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Admittedly, I just finished physics and calculas but some of my more basic math skills escape me.

I'm looking for a formula that will give me a total compounded value after x number of weeks. So for example lets say I start off with an initial value of $1,000.00. And every week I make 10% of that value. The 10% would be added onto the initial value and the next week I would make 10% of that total value.

Week 1: 1,000.00 * .1 = 100.00 1,000.00 + 100.00 = 1,100

week 2: 1,100.00 * .1 = 110.00 1,100.00 + 110.00 etc..

Is there a particular formula for this type of compounded exponential growth, and if so, what is the name of it?

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Did you mean compound interest? – Amzoti Jun 6 '13 at 1:57
@Amzoti Yeah, I suppose that's the correct terminology. – Scott Jun 6 '13 at 1:59
Well then, you need to determine which type of compounding you are getting. See the website, but the answer mentions one type. – Amzoti Jun 6 '13 at 2:01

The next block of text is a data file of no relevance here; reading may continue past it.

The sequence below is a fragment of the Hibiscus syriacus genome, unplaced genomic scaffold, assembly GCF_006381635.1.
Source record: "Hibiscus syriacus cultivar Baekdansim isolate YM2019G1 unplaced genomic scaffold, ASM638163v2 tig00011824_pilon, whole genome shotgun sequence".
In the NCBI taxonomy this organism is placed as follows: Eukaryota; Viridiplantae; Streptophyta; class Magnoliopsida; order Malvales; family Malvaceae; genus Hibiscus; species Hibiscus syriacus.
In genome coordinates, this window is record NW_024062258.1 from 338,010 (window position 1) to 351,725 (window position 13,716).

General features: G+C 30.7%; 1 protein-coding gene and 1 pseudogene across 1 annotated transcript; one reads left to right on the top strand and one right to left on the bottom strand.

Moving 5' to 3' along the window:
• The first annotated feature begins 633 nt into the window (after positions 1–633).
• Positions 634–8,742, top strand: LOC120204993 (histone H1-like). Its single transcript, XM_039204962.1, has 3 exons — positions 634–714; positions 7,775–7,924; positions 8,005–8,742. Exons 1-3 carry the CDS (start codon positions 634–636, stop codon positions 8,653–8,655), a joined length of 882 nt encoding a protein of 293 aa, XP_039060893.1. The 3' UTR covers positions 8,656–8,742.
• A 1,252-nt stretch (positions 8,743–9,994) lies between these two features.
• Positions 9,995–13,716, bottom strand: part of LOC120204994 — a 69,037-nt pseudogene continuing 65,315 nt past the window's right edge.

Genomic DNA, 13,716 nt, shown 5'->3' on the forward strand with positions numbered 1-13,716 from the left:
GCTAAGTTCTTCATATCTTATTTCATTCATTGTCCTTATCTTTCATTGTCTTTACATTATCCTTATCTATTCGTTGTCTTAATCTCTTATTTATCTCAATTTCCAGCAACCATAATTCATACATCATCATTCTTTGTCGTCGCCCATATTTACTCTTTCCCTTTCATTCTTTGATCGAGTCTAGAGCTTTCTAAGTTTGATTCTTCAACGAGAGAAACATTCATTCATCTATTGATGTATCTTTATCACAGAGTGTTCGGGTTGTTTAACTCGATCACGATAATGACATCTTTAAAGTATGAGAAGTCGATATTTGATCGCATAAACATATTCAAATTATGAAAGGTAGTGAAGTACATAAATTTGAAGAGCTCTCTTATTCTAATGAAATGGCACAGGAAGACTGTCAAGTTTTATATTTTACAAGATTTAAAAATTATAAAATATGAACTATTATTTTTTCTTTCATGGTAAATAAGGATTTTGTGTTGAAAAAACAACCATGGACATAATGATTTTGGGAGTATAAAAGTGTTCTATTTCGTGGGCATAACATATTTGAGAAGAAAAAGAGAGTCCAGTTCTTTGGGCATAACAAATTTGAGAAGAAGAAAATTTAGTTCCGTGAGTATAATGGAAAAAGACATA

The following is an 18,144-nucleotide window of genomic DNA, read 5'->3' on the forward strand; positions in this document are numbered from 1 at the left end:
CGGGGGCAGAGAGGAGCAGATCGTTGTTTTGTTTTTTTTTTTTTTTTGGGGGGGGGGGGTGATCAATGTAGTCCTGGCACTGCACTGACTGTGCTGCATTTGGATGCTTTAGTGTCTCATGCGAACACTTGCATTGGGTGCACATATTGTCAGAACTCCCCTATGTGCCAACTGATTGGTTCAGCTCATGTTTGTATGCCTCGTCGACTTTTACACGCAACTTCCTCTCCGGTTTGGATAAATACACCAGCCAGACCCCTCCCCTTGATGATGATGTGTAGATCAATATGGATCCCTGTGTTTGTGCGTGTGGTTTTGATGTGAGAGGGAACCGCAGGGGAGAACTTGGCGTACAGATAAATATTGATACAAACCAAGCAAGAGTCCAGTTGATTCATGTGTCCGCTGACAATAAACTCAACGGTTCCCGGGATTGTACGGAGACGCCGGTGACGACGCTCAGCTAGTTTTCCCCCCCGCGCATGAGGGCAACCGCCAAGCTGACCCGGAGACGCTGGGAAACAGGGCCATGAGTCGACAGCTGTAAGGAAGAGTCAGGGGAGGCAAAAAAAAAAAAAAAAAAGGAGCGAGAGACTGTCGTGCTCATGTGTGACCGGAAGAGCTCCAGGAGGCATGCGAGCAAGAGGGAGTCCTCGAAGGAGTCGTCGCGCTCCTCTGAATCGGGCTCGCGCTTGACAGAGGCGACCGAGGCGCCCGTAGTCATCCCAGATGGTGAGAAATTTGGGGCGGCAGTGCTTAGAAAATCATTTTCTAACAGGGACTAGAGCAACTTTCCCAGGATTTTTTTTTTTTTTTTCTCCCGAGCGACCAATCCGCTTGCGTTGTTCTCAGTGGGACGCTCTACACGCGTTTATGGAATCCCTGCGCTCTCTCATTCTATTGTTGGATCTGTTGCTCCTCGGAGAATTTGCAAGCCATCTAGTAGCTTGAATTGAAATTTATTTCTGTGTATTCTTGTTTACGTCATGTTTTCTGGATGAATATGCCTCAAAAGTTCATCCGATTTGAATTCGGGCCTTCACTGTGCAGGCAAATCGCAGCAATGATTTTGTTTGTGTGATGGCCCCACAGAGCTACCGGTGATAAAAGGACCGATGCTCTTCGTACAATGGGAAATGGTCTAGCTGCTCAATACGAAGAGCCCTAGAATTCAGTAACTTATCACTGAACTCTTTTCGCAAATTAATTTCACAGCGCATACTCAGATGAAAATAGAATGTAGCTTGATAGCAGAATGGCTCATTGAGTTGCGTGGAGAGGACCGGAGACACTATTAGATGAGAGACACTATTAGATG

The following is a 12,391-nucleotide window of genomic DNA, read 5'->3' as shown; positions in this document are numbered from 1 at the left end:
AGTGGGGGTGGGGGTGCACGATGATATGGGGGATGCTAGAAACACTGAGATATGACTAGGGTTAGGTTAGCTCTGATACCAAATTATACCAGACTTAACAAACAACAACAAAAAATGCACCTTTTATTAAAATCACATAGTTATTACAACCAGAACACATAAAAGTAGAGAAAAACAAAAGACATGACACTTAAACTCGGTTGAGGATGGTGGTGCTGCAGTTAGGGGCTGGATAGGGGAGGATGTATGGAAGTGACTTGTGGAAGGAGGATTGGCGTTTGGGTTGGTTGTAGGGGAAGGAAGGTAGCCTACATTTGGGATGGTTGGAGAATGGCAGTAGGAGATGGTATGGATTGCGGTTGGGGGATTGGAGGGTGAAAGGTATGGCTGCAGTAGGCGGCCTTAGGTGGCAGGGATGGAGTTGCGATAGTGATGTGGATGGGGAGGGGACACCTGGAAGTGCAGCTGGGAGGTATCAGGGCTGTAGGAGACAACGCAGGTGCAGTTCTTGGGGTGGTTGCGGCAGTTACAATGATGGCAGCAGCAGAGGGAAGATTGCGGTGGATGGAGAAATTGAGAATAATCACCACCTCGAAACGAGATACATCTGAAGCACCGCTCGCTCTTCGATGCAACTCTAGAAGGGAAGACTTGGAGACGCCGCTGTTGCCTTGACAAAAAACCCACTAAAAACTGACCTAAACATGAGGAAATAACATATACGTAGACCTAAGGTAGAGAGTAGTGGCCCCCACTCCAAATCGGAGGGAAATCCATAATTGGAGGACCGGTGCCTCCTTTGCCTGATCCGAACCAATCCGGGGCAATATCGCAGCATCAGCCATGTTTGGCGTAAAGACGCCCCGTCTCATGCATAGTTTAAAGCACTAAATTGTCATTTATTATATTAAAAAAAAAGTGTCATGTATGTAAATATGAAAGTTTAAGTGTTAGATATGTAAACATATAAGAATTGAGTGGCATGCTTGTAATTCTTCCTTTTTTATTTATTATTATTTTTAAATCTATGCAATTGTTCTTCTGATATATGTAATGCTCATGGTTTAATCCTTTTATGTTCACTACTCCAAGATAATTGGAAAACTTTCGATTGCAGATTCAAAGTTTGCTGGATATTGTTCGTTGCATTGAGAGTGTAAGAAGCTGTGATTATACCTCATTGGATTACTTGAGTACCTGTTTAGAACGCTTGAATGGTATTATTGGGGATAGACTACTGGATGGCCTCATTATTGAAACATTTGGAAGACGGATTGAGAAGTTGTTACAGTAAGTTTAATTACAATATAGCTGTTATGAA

The future value formula from that link is what I was looking for. – Scott Jun 6 '13 at 2:08

After $1$ week you have the initial amount $A$ times $1.1$, so $A(1.1)$.

Each week the amount you have at the beginning of the week gets multiplied by $1.1$. So after $2$ weeks you have $A(1.1)(1.1)=A(1.1)^2$. After $3$ weeks you have $A(1.1)^2(1.1)=A(1.1)^3$. After $4$ weeks you have $A(1.1)^4$. After $n$ weeks you have $A(1.1)^n$.

The method generalizes. If the weekly interest rate is $4.5\%$, that is, $0.045$, and the initial amount you have (or owe) is $A$, then after $n$ weeks the amount you have (or owe) is $A(1.045)^n$.

Remark: Since you just finished calculus, let us look at the problem another way. After $1$ week we have an amount $Ae^{\ln 1.1}$. Each week gives us another multiplication by the same factor, so after $n$ weeks we have $Ae^{(\ln 1.1)n}$. This is a special case of the usual formula for exponential growth.

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